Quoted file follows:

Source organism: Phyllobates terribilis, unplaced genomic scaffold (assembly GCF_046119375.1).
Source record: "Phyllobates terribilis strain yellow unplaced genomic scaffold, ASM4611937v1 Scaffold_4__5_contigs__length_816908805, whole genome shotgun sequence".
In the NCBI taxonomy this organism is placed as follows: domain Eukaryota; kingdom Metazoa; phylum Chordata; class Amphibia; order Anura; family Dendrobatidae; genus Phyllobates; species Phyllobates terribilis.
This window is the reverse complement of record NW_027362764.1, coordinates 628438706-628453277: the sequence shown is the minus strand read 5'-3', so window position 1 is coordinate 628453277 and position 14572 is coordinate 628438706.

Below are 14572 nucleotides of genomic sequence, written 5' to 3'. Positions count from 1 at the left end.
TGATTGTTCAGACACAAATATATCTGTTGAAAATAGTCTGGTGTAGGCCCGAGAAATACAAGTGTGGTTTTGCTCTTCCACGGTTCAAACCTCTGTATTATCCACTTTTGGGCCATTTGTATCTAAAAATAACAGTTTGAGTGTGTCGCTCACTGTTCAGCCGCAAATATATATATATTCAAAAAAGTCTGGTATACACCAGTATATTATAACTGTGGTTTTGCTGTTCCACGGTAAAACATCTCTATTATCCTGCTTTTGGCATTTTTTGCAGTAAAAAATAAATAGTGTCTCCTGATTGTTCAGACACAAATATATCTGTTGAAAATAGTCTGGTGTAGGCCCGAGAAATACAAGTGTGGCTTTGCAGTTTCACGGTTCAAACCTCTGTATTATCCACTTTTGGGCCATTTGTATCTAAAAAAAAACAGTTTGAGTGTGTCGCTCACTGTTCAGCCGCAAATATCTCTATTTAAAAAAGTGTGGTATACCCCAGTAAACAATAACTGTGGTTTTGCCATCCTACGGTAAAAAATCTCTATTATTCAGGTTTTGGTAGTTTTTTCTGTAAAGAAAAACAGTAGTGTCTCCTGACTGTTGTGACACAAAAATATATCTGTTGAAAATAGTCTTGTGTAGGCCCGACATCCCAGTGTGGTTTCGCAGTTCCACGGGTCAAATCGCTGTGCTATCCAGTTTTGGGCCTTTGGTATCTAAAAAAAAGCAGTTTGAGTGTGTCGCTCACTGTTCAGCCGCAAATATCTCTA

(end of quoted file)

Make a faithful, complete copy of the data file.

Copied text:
Source organism: Phyllobates terribilis, unplaced genomic scaffold (assembly GCF_046119375.1).
Source record: "Phyllobates terribilis strain yellow unplaced genomic scaffold, ASM4611937v1 Scaffold_4__5_contigs__length_816908805, whole genome shotgun sequence".
In the NCBI taxonomy this organism is placed as follows: domain Eukaryota; kingdom Metazoa; phylum Chordata; class Amphibia; order Anura; family Dendrobatidae; genus Phyllobates; species Phyllobates terribilis.
This window is the reverse complement of record NW_027362764.1, coordinates 628438706-628453277: the sequence shown is the minus strand read 5'-3', so window position 1 is coordinate 628453277 and position 14572 is coordinate 628438706.

Below are 14572 nucleotides of genomic sequence, written 5' to 3'. Positions count from 1 at the left end.
TGATTGTTCAGACACAAATATATCTGTTGAAAATAGTCTGGTGTAGGCCCGAGAAATACAAGTGTGGTTTTGCTCTTCCACGGTTCAAACCTCTGTATTATCCACTTTTGGGCCATTTGTATCTAAAAATAACAGTTTGAGTGTGTCGCTCACTGTTCAGCCGCAAATATATATATATTCAAAAAAGTCTGGTATACACCAGTATATTATAACTGTGGTTTTGCTGTTCCACGGTAAAACATCTCTATTATCCTGCTTTTGGCATTTTTTGCAGTAAAAAATAAATAGTGTCTCCTGATTGTTCAGACACAAATATATCTGTTGAAAATAGTCTGGTGTAGGCCCGAGAAATACAAGTGTGGCTTTGCAGTTTCACGGTTCAAACCTCTGTATTATCCACTTTTGGGCCATTTGTATCTAAAAAAAAACAGTTTGAGTGTGTCGCTCACTGTTCAGCCGCAAATATCTCTATTTAAAAAAGTGTGGTATACCCCAGTAAACAATAACTGTGGTTTTGCCATCCTACGGTAAAAAATCTCTATTATTCAGGTTTTGGTAGTTTTTTCTGTAAAGAAAAACAGTAGTGTCTCCTGACTGTTGTGACACAAAAATATATCTGTTGAAAATAGTCTTGTGTAGGCCCGACATCCCAGTGTGGTTTCGCAGTTCCACGGGTCAAATCGCTGTGCTATCCAGTTTTGGGCCTTTGGTATCTAAAAAAAAGCAGTTTGAGTGTGTCGCTCACTGTTCAGCCGCAAATATCTCTA